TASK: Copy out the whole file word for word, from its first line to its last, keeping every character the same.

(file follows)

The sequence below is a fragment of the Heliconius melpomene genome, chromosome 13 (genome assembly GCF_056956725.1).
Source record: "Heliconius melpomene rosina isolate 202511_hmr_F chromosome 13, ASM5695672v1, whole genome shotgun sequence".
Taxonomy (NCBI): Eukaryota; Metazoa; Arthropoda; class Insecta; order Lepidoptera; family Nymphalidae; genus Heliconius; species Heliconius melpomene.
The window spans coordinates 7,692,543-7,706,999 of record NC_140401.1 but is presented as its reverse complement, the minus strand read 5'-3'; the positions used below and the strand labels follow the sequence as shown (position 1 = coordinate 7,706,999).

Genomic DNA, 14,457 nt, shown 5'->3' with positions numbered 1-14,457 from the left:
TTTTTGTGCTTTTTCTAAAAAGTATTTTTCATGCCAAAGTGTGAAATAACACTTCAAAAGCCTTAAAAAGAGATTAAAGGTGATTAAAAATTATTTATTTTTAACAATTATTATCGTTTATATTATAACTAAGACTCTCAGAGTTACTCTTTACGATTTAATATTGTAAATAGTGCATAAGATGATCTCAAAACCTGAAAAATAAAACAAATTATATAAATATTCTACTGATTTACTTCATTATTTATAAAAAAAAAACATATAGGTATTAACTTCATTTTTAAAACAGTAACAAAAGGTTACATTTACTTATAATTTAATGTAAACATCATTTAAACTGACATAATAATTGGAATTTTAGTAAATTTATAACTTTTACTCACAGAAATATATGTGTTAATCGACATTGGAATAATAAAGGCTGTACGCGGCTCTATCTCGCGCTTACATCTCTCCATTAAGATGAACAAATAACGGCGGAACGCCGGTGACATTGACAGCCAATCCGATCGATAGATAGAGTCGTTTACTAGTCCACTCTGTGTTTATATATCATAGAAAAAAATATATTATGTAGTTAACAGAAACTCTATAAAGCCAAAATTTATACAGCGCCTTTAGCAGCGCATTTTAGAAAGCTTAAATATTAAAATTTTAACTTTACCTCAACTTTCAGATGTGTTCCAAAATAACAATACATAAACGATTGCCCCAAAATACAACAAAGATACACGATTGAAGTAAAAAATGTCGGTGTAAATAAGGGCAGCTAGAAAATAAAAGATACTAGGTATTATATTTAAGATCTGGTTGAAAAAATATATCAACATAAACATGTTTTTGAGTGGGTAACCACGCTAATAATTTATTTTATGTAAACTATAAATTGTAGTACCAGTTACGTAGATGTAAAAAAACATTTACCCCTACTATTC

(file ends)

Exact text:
The sequence below is a fragment of the Heliconius melpomene genome, chromosome 13 (genome assembly GCF_056956725.1).
Source record: "Heliconius melpomene rosina isolate 202511_hmr_F chromosome 13, ASM5695672v1, whole genome shotgun sequence".
Taxonomy (NCBI): Eukaryota; Metazoa; Arthropoda; class Insecta; order Lepidoptera; family Nymphalidae; genus Heliconius; species Heliconius melpomene.
The window spans coordinates 7,692,543-7,706,999 of record NC_140401.1 but is presented as its reverse complement, the minus strand read 5'-3'; the positions used below and the strand labels follow the sequence as shown (position 1 = coordinate 7,706,999).

Genomic DNA, 14,457 nt, shown 5'->3' with positions numbered 1-14,457 from the left:
TTTTTGTGCTTTTTCTAAAAAGTATTTTTCATGCCAAAGTGTGAAATAACACTTCAAAAGCCTTAAAAAGAGATTAAAGGTGATTAAAAATTATTTATTTTTAACAATTATTATCGTTTATATTATAACTAAGACTCTCAGAGTTACTCTTTACGATTTAATATTGTAAATAGTGCATAAGATGATCTCAAAACCTGAAAAATAAAACAAATTATATAAATATTCTACTGATTTACTTCATTATTTATAAAAAAAAAACATATAGGTATTAACTTCATTTTTAAAACAGTAACAAAAGGTTACATTTACTTATAATTTAATGTAAACATCATTTAAACTGACATAATAATTGGAATTTTAGTAAATTTATAACTTTTACTCACAGAAATATATGTGTTAATCGACATTGGAATAATAAAGGCTGTACGCGGCTCTATCTCGCGCTTACATCTCTCCATTAAGATGAACAAATAACGGCGGAACGCCGGTGACATTGACAGCCAATCCGATCGATAGATAGAGTCGTTTACTAGTCCACTCTGTGTTTATATATCATAGAAAAAAATATATTATGTAGTTAACAGAAACTCTATAAAGCCAAAATTTATACAGCGCCTTTAGCAGCGCATTTTAGAAAGCTTAAATATTAAAATTTTAACTTTACCTCAACTTTCAGATGTGTTCCAAAATAACAATACATAAACGATTGCCCCAAAATACAACAAAGATACACGATTGAAGTAAAAAATGTCGGTGTAAATAAGGGCAGCTAGAAAATAAAAGATACTAGGTATTATATTTAAGATCTGGTTGAAAAAATATATCAACATAAACATGTTTTTGAGTGGGTAACCACGCTAATAATTTATTTTATGTAAACTATAAATTGTAGTACCAGTTACGTAGATGTAAAAAAACATTTACCCCTACTATTC